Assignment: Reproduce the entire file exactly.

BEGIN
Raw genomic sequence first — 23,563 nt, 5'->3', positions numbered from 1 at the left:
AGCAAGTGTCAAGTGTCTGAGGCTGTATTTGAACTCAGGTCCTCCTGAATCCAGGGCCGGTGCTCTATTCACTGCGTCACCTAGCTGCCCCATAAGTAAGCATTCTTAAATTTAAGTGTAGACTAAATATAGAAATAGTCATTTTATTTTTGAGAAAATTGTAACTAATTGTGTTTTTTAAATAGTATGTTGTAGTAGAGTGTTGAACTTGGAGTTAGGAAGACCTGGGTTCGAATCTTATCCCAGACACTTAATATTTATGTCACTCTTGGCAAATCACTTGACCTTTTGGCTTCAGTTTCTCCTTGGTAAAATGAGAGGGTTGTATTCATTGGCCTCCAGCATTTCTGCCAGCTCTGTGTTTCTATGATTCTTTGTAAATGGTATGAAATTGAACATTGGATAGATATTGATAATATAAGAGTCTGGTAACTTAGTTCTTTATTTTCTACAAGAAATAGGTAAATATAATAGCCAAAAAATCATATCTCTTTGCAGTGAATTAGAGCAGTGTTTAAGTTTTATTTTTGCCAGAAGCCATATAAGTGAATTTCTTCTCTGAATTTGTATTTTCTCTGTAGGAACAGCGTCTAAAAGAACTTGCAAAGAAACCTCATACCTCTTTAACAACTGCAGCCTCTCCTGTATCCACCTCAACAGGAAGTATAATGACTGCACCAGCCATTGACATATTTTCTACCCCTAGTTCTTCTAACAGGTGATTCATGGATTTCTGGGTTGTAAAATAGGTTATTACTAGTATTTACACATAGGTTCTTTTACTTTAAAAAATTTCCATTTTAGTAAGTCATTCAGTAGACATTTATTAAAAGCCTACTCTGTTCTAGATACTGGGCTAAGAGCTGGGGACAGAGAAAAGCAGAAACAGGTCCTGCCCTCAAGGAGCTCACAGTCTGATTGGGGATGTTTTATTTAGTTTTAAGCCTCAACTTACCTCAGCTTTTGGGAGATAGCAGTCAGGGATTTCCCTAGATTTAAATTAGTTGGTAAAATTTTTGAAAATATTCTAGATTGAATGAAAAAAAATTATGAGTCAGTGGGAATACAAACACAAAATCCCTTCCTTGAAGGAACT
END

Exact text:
Raw genomic sequence first — 23,563 nt, 5'->3', positions numbered from 1 at the left:
AGCAAGTGTCAAGTGTCTGAGGCTGTATTTGAACTCAGGTCCTCCTGAATCCAGGGCCGGTGCTCTATTCACTGCGTCACCTAGCTGCCCCATAAGTAAGCATTCTTAAATTTAAGTGTAGACTAAATATAGAAATAGTCATTTTATTTTTGAGAAAATTGTAACTAATTGTGTTTTTTAAATAGTATGTTGTAGTAGAGTGTTGAACTTGGAGTTAGGAAGACCTGGGTTCGAATCTTATCCCAGACACTTAATATTTATGTCACTCTTGGCAAATCACTTGACCTTTTGGCTTCAGTTTCTCCTTGGTAAAATGAGAGGGTTGTATTCATTGGCCTCCAGCATTTCTGCCAGCTCTGTGTTTCTATGATTCTTTGTAAATGGTATGAAATTGAACATTGGATAGATATTGATAATATAAGAGTCTGGTAACTTAGTTCTTTATTTTCTACAAGAAATAGGTAAATATAATAGCCAAAAAATCATATCTCTTTGCAGTGAATTAGAGCAGTGTTTAAGTTTTATTTTTGCCAGAAGCCATATAAGTGAATTTCTTCTCTGAATTTGTATTTTCTCTGTAGGAACAGCGTCTAAAAGAACTTGCAAAGAAACCTCATACCTCTTTAACAACTGCAGCCTCTCCTGTATCCACCTCAACAGGAAGTATAATGACTGCACCAGCCATTGACATATTTTCTACCCCTAGTTCTTCTAACAGGTGATTCATGGATTTCTGGGTTGTAAAATAGGTTATTACTAGTATTTACACATAGGTTCTTTTACTTTAAAAAATTTCCATTTTAGTAAGTCATTCAGTAGACATTTATTAAAAGCCTACTCTGTTCTAGATACTGGGCTAAGAGCTGGGGACAGAGAAAAGCAGAAACAGGTCCTGCCCTCAAGGAGCTCACAGTCTGATTGGGGATGTTTTATTTAGTTTTAAGCCTCAACTTACCTCAGCTTTTGGGAGATAGCAGTCAGGGATTTCCCTAGATTTAAATTAGTTGGTAAAATTTTTGAAAATATTCTAGATTGAATGAAAAAAAATTATGAGTCAGTGGGAATACAAACACAAAATCCCTTCCTTGAAGGAACT